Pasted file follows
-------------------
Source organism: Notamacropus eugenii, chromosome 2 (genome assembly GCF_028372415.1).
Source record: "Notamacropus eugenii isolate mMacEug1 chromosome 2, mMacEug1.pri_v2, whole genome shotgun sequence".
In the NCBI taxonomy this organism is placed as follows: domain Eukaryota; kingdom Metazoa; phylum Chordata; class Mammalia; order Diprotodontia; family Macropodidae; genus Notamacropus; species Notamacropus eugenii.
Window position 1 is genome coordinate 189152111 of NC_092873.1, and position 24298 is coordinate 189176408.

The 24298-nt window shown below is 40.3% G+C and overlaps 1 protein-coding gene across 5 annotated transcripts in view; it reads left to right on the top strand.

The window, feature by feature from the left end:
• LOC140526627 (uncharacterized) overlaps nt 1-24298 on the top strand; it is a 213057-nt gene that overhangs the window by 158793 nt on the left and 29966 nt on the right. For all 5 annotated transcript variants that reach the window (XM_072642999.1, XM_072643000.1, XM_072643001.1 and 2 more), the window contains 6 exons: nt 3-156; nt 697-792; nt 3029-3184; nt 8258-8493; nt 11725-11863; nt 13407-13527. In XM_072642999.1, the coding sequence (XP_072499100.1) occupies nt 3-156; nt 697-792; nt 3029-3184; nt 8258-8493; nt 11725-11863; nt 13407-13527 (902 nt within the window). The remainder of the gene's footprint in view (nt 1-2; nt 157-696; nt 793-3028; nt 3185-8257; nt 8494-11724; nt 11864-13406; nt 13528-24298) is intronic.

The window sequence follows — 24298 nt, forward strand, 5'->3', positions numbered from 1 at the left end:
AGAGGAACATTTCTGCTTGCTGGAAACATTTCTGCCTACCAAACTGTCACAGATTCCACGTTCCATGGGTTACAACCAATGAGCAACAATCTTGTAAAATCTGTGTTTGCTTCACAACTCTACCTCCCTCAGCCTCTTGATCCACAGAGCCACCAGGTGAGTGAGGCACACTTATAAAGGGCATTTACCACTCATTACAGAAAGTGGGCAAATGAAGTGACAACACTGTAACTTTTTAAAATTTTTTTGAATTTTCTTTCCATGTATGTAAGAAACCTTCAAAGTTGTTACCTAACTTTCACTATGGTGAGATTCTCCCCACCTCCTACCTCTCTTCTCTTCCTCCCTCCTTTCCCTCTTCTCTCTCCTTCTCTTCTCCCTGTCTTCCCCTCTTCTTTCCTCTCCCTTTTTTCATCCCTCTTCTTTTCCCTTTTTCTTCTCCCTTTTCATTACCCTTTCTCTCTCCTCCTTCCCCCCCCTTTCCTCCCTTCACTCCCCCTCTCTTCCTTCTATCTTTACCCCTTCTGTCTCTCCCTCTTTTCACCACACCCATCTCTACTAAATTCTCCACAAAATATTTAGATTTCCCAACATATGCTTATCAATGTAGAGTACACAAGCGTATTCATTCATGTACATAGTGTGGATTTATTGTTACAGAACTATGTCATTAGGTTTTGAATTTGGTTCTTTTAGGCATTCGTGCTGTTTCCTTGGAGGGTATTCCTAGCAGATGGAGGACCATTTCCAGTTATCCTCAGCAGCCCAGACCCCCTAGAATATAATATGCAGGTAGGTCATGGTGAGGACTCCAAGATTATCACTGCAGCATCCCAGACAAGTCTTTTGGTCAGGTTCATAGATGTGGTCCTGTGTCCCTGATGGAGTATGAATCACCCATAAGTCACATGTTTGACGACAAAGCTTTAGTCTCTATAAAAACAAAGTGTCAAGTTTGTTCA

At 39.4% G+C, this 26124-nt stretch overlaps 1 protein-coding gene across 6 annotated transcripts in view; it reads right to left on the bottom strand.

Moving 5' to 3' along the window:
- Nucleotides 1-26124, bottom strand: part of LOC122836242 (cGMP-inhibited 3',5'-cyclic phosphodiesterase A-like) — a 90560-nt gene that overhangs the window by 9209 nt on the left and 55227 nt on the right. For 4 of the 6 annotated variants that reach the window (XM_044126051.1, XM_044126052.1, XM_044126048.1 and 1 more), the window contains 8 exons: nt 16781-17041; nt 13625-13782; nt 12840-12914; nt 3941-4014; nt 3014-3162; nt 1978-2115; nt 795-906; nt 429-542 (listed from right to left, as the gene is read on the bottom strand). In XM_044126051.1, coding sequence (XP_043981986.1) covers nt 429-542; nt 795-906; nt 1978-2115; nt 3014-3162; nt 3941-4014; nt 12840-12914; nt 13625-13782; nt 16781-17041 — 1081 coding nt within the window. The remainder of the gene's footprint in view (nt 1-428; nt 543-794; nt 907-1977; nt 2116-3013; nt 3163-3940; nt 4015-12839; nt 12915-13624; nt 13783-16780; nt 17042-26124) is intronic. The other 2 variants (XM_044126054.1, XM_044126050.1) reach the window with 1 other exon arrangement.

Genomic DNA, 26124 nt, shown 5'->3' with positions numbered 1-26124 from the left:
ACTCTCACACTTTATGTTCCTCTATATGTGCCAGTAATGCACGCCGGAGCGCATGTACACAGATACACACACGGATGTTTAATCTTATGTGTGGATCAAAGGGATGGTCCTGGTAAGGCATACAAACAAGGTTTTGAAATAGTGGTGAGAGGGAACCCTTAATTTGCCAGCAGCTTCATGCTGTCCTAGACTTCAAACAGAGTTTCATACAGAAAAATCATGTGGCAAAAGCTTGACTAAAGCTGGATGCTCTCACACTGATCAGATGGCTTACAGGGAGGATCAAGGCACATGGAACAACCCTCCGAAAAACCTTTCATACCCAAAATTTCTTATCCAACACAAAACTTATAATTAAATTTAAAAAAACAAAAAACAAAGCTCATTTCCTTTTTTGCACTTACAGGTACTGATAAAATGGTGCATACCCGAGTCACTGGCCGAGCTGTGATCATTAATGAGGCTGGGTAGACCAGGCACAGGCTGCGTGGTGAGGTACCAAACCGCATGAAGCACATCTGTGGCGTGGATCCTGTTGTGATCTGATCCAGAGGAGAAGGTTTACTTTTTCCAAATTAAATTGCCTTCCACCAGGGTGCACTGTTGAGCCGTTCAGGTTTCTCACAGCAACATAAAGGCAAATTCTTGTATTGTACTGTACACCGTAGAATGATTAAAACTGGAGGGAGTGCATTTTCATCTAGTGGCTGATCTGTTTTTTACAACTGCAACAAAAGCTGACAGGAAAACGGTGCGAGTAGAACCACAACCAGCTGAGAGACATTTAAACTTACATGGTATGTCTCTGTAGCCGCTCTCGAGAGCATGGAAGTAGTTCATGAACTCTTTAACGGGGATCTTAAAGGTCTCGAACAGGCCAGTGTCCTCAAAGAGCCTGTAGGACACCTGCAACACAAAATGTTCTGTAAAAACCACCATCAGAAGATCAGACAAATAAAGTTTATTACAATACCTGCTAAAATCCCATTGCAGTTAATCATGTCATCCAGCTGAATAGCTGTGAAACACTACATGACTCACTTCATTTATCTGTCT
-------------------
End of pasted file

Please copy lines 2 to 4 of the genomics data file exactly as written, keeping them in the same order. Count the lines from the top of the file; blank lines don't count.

Source record: "Notamacropus eugenii isolate mMacEug1 chromosome 2, mMacEug1.pri_v2, whole genome shotgun sequence".
In the NCBI taxonomy this organism is placed as follows: domain Eukaryota; kingdom Metazoa; phylum Chordata; class Mammalia; order Diprotodontia; family Macropodidae; genus Notamacropus; species Notamacropus eugenii.
Window position 1 is genome coordinate 189152111 of NC_092873.1, and position 24298 is coordinate 189176408.